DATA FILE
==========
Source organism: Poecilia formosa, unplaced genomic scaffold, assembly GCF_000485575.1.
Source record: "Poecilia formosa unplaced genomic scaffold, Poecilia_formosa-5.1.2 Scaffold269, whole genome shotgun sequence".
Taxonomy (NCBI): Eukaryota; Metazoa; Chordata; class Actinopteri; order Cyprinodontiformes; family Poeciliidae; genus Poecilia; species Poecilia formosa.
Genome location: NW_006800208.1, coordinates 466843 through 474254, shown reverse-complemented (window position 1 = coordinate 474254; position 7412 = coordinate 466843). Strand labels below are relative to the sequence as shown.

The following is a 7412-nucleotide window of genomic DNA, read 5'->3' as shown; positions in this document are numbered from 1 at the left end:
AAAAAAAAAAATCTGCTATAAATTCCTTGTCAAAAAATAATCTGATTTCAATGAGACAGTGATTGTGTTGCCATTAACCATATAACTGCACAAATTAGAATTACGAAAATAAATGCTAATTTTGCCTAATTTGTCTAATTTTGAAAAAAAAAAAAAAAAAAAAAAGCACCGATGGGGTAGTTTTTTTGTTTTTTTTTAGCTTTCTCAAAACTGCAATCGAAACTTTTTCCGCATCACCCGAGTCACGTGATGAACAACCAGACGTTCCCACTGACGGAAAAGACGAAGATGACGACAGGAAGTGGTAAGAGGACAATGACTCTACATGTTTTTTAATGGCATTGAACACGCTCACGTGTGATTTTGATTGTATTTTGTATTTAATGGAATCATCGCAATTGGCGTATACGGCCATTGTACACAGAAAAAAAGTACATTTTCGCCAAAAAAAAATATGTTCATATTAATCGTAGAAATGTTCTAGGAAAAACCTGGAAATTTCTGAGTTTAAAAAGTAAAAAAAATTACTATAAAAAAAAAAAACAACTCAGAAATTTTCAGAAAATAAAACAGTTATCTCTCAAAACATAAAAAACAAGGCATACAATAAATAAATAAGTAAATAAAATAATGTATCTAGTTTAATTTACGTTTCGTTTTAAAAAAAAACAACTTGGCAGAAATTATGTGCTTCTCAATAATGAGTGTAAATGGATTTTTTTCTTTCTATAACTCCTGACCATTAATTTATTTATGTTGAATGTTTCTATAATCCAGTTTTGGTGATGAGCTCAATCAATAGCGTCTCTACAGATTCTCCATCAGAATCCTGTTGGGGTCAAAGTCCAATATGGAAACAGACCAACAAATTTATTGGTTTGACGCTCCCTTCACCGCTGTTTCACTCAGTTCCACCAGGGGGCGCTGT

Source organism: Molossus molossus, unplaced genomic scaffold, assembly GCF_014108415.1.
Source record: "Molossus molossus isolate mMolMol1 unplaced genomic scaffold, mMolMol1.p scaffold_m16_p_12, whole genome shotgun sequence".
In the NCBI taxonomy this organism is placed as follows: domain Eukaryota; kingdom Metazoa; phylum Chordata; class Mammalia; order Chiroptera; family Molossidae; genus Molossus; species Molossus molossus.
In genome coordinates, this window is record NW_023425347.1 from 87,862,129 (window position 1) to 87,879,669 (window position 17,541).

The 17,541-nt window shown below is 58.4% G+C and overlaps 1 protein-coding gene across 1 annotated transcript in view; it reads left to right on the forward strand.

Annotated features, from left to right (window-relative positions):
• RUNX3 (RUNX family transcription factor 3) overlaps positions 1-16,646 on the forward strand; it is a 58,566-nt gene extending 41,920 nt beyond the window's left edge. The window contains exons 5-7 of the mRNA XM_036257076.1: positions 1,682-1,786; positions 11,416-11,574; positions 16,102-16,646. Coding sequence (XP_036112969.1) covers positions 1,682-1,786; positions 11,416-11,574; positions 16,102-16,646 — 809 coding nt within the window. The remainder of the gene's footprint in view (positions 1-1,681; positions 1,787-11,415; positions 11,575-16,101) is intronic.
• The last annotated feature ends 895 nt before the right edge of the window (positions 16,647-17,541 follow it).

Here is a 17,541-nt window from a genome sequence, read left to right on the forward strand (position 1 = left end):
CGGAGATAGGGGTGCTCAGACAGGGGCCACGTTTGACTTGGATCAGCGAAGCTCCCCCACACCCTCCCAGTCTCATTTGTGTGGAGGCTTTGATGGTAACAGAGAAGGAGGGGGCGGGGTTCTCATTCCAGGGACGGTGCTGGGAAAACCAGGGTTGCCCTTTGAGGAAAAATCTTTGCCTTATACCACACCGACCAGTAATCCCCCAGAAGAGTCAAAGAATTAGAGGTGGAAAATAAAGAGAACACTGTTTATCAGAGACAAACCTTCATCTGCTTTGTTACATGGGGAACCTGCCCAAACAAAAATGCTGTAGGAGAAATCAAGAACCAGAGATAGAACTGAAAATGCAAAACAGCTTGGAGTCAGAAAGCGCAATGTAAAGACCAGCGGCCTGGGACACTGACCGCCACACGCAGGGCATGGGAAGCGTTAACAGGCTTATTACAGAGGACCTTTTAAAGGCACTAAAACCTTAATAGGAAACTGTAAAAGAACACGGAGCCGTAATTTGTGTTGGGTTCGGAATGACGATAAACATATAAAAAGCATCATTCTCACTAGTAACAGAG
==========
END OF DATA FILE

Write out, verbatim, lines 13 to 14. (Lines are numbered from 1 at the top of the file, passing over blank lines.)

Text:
• RUNX3 (RUNX family transcription factor 3) overlaps positions 1-16,646 on the forward strand; it is a 58,566-nt gene extending 41,920 nt beyond the window's left edge. The window contains exons 5-7 of the mRNA XM_036257076.1: positions 1,682-1,786; positions 11,416-11,574; positions 16,102-16,646. Coding sequence (XP_036112969.1) covers positions 1,682-1,786; positions 11,416-11,574; positions 16,102-16,646 — 809 coding nt within the window. The remainder of the gene's footprint in view (positions 1-1,681; positions 1,787-11,415; positions 11,575-16,101) is intronic.
• The last annotated feature ends 895 nt before the right edge of the window (positions 16,647-17,541 follow it).